The good news for all of us SaaS CEOs is that the relative ease of integration levels the playing field a bit and allows new vendors to come in. But we’re all living in the shadows of larger ecosystems and it’s better to just admit it and adjust to it.
At my last company, we were tying into corporate email, so we really lived in Microsoft’s (and later Google’s) world. We bet hard on integrating with Microsoft Office 365 which was one of the best decisions we ever made.
At Gainsight, we’re clearly in the ecosystems of the CRM technologies, so strong alignment with companies like Salesforce.com has been essential.
Learning #8: Marketing is a massive force multiplier.
At my previous startup, we built a double-digit million dollar ARR business “under the radar.” No billboards, limited PR and lots of brute force.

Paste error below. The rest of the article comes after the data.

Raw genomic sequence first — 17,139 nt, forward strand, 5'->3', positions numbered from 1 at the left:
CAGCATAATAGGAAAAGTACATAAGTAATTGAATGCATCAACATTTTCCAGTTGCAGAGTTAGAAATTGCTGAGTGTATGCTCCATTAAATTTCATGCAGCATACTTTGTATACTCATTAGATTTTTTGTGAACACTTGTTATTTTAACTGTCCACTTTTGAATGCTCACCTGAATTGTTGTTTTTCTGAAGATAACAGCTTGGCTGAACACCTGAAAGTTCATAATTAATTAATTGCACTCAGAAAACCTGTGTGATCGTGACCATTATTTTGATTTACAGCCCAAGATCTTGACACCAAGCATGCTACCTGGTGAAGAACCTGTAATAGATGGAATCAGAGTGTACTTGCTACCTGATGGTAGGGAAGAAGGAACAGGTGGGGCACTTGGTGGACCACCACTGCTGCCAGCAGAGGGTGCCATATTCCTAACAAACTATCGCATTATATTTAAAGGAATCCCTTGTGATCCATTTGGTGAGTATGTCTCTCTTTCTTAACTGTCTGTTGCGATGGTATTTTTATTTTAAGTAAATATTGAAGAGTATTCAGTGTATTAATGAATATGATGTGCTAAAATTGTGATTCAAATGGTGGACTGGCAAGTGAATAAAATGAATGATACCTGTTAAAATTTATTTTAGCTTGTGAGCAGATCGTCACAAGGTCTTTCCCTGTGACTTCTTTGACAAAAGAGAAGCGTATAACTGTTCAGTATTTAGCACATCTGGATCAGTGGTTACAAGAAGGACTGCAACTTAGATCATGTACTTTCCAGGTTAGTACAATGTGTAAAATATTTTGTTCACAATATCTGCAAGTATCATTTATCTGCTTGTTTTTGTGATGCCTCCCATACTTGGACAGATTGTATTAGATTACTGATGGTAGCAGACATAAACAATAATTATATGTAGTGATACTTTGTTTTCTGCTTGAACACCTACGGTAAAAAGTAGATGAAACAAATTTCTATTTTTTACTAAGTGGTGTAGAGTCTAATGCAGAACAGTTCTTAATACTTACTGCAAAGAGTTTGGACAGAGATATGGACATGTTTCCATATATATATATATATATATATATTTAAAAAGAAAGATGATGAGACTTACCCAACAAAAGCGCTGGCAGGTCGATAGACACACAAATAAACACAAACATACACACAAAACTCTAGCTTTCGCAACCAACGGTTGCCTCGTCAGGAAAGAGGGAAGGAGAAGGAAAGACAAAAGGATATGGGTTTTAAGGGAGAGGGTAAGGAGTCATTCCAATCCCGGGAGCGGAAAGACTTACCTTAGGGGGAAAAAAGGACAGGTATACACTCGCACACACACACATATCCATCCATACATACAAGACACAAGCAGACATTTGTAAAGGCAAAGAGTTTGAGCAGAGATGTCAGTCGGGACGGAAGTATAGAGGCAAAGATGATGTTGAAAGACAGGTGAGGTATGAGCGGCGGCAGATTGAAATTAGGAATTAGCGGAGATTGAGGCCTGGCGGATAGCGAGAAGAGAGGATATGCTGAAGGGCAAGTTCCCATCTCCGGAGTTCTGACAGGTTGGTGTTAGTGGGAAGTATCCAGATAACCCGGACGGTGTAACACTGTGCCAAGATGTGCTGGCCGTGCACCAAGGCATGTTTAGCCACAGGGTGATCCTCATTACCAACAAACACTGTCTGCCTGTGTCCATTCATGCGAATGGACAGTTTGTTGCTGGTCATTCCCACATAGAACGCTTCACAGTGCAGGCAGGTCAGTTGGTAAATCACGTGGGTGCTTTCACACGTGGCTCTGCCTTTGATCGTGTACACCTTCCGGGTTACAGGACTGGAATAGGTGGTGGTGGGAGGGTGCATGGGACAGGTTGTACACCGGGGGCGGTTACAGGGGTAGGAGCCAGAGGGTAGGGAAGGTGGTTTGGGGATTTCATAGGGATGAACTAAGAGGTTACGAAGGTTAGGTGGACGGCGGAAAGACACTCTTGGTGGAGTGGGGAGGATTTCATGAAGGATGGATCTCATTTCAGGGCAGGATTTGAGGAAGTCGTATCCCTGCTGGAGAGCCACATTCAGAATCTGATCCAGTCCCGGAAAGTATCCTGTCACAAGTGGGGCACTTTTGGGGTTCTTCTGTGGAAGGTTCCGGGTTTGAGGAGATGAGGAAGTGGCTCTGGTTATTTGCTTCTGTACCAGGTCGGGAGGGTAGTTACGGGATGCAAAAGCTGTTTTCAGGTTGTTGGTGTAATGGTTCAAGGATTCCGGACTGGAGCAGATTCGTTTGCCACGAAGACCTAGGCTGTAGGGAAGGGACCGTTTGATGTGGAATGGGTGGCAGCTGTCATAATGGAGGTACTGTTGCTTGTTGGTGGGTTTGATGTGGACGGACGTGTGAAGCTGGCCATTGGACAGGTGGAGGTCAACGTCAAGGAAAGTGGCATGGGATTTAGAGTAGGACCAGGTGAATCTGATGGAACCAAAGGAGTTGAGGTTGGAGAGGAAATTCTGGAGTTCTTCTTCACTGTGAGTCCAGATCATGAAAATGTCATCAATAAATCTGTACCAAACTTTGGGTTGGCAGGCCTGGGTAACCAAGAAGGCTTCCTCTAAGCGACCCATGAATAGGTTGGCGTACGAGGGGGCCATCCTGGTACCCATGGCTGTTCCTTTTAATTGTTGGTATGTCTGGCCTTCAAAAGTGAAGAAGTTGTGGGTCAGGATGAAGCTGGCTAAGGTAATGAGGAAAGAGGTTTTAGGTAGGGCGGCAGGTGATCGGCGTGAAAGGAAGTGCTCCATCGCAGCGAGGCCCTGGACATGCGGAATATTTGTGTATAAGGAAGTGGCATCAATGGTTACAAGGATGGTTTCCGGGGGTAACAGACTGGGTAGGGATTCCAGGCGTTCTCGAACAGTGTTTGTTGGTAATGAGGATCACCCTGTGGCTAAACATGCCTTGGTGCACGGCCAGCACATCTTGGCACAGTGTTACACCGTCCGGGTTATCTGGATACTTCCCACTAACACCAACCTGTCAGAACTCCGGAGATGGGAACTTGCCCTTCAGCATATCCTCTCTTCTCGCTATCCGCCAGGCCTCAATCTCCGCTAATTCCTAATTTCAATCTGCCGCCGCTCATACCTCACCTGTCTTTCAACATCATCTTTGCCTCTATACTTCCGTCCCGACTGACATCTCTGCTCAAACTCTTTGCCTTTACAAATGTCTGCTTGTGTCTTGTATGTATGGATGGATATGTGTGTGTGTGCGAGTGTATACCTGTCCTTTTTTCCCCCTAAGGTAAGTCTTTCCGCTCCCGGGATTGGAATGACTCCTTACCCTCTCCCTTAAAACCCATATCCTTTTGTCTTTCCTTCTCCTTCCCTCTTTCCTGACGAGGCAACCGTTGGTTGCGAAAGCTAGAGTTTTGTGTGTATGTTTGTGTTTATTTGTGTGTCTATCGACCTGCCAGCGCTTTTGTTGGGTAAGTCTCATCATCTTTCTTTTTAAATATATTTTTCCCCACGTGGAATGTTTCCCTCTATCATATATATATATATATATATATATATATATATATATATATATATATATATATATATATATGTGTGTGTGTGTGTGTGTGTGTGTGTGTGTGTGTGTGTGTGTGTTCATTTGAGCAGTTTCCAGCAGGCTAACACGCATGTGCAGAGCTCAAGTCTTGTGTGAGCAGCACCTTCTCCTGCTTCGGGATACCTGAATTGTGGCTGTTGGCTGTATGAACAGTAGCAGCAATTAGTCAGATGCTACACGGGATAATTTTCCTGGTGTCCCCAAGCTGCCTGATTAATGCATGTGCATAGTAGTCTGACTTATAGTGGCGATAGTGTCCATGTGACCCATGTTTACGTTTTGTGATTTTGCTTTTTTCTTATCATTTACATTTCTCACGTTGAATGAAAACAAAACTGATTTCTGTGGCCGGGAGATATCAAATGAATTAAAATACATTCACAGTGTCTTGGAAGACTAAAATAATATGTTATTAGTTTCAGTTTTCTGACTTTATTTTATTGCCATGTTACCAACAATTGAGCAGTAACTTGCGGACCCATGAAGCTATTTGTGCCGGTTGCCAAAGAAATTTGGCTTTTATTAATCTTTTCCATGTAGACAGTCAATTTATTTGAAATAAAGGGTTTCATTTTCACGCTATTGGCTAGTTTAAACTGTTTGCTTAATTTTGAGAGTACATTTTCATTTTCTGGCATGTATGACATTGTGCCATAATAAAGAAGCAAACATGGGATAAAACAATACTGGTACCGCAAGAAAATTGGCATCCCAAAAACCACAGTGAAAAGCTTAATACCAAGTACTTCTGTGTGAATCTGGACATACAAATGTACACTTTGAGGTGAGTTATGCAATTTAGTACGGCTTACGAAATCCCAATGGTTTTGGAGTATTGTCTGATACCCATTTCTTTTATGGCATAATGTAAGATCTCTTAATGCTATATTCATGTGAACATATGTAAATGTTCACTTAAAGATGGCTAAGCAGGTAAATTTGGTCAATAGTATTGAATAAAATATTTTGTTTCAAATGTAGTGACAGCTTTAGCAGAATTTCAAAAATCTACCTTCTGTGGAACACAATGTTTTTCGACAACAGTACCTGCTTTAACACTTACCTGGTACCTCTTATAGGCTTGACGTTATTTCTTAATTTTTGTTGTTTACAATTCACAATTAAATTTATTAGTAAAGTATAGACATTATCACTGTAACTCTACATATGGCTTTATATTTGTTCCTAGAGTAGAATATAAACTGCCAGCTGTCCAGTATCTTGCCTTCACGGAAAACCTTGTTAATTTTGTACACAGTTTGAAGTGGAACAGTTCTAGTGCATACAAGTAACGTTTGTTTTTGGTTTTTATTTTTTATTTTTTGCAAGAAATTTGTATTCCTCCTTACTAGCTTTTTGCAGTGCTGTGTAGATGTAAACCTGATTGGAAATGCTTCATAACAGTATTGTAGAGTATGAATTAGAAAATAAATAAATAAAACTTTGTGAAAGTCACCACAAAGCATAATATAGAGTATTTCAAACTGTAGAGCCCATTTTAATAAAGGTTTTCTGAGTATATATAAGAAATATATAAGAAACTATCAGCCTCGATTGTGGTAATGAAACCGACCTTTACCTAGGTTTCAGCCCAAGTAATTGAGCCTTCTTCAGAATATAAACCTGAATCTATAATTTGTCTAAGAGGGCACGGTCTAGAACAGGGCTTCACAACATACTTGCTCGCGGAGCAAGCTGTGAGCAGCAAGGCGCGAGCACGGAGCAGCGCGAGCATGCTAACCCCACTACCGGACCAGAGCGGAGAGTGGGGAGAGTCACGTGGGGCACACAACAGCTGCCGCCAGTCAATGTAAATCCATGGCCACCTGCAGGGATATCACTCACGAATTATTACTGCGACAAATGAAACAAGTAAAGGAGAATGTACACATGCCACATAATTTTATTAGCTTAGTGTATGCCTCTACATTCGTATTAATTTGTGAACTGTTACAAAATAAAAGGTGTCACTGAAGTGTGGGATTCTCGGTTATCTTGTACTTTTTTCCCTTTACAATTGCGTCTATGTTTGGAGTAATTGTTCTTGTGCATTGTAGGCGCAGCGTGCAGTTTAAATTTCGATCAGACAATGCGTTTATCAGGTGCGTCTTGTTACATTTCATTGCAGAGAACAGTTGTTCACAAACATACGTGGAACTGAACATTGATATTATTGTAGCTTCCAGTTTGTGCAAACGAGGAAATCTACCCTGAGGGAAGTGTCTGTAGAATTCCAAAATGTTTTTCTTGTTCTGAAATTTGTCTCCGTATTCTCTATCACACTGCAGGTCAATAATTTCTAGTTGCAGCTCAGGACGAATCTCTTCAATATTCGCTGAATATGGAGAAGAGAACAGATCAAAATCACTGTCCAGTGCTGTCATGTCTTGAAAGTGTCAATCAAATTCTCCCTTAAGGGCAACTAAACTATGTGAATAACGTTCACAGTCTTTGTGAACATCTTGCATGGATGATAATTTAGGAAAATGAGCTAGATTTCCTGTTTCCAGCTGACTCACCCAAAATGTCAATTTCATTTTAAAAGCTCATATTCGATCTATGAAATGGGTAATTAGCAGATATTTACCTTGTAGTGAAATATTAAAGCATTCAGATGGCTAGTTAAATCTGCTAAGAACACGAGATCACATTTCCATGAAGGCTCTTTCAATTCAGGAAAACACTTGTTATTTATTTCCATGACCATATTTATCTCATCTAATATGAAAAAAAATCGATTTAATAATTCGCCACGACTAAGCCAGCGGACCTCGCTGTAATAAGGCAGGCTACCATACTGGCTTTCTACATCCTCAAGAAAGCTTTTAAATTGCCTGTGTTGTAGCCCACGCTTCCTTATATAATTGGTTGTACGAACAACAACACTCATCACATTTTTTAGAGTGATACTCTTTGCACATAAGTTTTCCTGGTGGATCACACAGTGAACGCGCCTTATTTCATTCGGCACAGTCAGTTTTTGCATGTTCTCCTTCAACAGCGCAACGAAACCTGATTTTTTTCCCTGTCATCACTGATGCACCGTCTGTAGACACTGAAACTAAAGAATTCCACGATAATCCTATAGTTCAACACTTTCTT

We wore that as a badge of honor because we did it “the hard way.”
Now at Gainsight, I’m realizing how much leverage you can get from marketing in hiring, fundraising and sales. It’s not just about lead gen. It’s about positioning your company in a way that’s relevant and exciting to your stakeholders.
Everything is easier with great marketing. If you don’t have a great marketing leader like I do, find one.
“We don’t do marketing” is not something to be proud of.
Learning #9: Keep both eyes on cash.
At LiveOffice, we had a near-death experience and almost ran out of money. I think I’m forever scarred and changed by that.
Going forward, I’ve learned to be a bit irrationally focused on:
- Making sure billing is working as you scale
- Micromanaging collections if receivables get too big